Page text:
‘An impressive, immensely readable story, held together over 400 pages by a powerful imagination that soon forbids disbelief.’(New Statesman)
'A gripping story of rebellion in a rabbit warren and the subsequent adventures of the rebels. Adams has a poetic eye and a gift for storytelling which will speak to readers of all ages for many years to come.'(Sunday Times)
'A masterpiece. The best story about wild animals since The Wind in the Willows. Very funny, exciting, often moving.'(Evening Standard)
‘This lovely, lovely novel will join those classics which preserve the simpler joys... and there is the wonder of the English countryside, seen with the ground-level detail of a rabbit’s eye and ear and nose, the scent and savour of short, sweet grass, the aromatic tiny wild plants, their names used like charms.’(Monica Dickens)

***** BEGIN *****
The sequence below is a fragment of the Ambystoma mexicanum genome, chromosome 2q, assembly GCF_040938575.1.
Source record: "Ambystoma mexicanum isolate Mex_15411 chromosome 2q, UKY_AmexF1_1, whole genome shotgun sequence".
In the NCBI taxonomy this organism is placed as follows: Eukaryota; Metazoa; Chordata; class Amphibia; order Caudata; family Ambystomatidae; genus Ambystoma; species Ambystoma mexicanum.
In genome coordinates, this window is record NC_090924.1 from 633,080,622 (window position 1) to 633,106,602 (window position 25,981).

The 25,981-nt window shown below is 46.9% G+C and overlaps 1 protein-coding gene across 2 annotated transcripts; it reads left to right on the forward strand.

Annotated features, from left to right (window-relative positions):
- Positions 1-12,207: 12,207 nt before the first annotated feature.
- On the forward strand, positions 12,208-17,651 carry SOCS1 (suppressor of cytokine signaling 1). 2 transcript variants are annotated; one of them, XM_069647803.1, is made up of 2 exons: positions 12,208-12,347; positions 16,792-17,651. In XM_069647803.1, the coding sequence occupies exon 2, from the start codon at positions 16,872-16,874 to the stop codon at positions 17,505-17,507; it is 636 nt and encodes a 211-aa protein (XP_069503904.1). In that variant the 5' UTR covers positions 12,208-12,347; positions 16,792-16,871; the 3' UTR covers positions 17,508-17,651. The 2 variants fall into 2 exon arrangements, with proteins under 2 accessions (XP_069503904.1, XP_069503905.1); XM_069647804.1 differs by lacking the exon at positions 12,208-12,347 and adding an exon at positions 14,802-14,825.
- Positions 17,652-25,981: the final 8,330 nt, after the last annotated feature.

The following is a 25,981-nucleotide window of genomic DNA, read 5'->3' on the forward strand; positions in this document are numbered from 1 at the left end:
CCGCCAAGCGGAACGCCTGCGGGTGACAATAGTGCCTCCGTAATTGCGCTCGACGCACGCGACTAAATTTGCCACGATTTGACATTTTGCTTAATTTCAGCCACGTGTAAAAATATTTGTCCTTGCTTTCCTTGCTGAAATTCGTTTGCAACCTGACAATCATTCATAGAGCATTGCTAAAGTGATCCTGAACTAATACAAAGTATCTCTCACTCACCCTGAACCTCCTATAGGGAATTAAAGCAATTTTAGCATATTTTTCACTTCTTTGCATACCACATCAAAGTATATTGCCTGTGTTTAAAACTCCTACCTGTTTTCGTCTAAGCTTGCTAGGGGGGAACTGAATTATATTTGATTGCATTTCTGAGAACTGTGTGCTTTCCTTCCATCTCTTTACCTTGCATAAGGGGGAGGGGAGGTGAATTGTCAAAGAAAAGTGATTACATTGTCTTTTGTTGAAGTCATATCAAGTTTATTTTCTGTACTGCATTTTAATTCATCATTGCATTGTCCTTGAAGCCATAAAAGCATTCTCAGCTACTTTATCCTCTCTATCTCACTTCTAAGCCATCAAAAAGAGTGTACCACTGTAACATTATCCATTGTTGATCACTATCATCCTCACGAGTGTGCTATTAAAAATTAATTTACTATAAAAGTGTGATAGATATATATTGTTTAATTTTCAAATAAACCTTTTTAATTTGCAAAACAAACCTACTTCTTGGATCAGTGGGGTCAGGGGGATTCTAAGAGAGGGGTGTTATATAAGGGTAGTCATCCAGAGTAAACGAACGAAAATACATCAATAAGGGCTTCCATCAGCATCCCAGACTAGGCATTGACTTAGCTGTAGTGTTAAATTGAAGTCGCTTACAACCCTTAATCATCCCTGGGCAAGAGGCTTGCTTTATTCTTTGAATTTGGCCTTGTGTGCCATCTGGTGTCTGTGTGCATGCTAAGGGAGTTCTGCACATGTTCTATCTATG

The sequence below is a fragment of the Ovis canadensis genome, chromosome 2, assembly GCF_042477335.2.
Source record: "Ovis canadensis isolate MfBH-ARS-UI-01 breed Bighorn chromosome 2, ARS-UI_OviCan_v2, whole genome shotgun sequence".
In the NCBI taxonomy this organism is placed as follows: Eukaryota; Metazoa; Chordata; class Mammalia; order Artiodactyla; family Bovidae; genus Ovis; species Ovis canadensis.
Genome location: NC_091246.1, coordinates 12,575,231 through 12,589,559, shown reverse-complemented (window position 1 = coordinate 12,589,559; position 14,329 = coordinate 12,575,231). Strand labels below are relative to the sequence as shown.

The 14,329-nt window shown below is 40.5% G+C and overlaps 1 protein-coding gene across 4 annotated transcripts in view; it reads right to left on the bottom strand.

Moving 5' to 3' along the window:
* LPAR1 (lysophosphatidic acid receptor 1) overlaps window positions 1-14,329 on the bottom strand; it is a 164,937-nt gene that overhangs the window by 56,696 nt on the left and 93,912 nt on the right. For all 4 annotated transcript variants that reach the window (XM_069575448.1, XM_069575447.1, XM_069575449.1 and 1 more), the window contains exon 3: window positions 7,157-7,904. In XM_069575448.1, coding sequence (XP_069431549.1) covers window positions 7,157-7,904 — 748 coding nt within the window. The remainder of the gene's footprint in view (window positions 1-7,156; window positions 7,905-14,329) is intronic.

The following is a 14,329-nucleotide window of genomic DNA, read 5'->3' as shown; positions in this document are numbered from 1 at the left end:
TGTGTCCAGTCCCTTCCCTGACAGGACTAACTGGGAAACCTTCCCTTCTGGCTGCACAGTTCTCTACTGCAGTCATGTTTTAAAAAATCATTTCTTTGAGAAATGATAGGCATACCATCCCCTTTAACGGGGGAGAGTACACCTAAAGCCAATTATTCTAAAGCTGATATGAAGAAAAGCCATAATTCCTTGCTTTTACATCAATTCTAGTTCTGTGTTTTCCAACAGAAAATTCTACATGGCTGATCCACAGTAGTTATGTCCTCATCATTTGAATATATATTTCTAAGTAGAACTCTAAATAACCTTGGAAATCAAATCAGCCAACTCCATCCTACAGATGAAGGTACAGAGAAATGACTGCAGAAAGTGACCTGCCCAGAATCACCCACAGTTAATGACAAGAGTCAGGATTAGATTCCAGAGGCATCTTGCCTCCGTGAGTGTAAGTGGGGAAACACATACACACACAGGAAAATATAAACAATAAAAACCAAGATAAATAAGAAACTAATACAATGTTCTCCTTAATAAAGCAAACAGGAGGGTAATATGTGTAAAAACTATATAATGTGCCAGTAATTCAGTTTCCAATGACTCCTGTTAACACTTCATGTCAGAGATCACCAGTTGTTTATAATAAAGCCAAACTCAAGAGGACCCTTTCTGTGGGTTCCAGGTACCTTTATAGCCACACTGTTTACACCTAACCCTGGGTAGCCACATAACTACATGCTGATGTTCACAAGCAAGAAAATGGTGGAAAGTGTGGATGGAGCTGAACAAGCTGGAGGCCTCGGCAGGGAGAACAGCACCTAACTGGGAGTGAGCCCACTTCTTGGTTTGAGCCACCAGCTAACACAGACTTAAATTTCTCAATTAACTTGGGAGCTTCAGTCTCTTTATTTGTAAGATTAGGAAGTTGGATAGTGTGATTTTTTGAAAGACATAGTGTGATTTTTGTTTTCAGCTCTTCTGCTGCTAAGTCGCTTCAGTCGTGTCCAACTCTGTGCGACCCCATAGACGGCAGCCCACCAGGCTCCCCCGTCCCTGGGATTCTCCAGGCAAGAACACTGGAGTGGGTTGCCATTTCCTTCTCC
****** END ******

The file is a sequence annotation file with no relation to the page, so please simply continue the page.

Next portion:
‘Quite marvelous... A powerful new vision of the great chain of being.’(New York Times Book Review)
‘A classic... A great book.’(Los Angeles Times)
‘Spellbinding...Marvelous...A taut tale of suspense, hot pursuit and derring-do.’(Chicago Tribune) --This text refers to the Hardcover edition. See all Product Description
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Top Customer Reviews
The title about says it all. I have cried at this book more often than I can remember; I get a shiver up my spine just hearing those opening words. I currently have four copies of the book, in varying states of disrepair, and on VHS video and DVD. There is just no other book like it. I apologise for the bad writing of this review, but it is impossible to be even slightly objective about something which has affected you so much growing up. By the age of 12 or 13, I had already read it numerous times.